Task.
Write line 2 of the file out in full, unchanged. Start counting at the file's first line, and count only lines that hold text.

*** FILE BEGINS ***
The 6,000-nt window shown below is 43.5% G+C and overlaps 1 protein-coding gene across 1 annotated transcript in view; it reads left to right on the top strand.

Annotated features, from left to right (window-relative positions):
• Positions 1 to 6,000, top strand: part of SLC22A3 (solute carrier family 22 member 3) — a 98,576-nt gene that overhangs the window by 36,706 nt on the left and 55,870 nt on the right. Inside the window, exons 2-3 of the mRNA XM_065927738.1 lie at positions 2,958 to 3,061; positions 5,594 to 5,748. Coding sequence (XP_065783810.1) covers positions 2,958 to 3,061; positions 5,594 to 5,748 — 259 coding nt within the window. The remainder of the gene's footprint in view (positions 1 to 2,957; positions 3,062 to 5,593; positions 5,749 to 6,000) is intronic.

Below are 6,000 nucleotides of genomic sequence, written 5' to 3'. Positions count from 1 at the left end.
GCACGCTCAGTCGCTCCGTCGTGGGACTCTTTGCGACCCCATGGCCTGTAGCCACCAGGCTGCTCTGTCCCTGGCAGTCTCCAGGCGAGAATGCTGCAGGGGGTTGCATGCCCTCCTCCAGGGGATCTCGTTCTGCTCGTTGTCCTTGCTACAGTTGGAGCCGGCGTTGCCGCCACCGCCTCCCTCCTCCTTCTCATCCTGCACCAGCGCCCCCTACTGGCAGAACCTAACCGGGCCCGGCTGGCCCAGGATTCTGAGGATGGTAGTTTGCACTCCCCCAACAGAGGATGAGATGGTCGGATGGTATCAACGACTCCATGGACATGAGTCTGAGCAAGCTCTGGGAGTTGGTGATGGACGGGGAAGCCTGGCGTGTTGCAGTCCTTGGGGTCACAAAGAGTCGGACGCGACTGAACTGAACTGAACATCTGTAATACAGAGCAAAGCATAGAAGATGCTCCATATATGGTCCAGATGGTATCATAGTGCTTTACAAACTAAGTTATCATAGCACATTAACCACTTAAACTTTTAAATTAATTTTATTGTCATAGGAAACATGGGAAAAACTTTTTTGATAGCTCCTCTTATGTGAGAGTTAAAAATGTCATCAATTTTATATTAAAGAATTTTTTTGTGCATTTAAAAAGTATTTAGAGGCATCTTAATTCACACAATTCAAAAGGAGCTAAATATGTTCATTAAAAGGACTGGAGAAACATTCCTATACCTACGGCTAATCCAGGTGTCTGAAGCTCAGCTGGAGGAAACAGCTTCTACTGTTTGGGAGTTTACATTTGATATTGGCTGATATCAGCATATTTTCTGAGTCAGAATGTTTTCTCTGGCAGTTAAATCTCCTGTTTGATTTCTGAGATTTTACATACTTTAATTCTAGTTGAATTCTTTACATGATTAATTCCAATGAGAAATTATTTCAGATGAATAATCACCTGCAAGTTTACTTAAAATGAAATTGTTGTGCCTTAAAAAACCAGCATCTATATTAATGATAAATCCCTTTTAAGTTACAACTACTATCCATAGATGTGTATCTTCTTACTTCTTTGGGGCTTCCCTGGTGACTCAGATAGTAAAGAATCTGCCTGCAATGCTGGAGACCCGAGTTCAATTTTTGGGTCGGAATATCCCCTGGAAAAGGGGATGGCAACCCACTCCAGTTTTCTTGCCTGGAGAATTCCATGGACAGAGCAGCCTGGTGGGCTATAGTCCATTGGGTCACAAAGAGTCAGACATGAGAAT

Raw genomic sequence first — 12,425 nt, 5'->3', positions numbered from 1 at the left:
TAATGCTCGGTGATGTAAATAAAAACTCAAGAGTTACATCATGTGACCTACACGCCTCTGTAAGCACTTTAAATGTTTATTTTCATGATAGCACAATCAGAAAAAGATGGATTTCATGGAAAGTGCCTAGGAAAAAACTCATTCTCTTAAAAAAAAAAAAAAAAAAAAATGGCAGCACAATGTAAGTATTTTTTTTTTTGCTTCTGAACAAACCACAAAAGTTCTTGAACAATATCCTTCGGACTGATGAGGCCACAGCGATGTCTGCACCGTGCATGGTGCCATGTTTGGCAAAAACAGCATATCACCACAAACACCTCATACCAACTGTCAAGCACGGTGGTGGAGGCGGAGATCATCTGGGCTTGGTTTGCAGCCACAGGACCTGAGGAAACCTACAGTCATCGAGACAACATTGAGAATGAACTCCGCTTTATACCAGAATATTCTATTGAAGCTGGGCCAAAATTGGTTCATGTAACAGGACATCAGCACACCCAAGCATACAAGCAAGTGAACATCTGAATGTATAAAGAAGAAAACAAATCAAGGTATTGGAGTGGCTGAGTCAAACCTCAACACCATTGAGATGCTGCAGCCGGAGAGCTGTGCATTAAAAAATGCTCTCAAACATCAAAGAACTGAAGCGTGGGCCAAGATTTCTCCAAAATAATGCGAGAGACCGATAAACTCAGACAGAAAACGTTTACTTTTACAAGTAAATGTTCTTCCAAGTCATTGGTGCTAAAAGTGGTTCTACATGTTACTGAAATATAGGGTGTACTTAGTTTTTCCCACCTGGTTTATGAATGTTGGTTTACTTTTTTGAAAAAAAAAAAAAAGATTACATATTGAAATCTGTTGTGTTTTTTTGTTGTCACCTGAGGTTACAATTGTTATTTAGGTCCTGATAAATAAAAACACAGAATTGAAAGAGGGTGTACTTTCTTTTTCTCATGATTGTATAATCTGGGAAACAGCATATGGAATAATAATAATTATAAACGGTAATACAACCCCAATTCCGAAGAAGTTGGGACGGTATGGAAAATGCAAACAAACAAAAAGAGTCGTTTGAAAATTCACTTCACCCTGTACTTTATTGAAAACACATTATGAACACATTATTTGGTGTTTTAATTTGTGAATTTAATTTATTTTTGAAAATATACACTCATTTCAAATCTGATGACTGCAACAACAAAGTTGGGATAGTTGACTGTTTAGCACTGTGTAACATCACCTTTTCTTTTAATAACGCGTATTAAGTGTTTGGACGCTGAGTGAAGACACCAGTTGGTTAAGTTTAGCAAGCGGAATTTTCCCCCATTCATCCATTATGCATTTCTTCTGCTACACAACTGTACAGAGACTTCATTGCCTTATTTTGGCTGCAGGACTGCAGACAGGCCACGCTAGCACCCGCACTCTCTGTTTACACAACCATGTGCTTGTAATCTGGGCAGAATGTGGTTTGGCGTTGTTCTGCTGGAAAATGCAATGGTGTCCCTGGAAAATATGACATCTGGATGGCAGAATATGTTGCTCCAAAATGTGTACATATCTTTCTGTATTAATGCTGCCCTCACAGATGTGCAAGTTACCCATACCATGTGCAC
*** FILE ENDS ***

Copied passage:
Annotated features, from left to right (window-relative positions):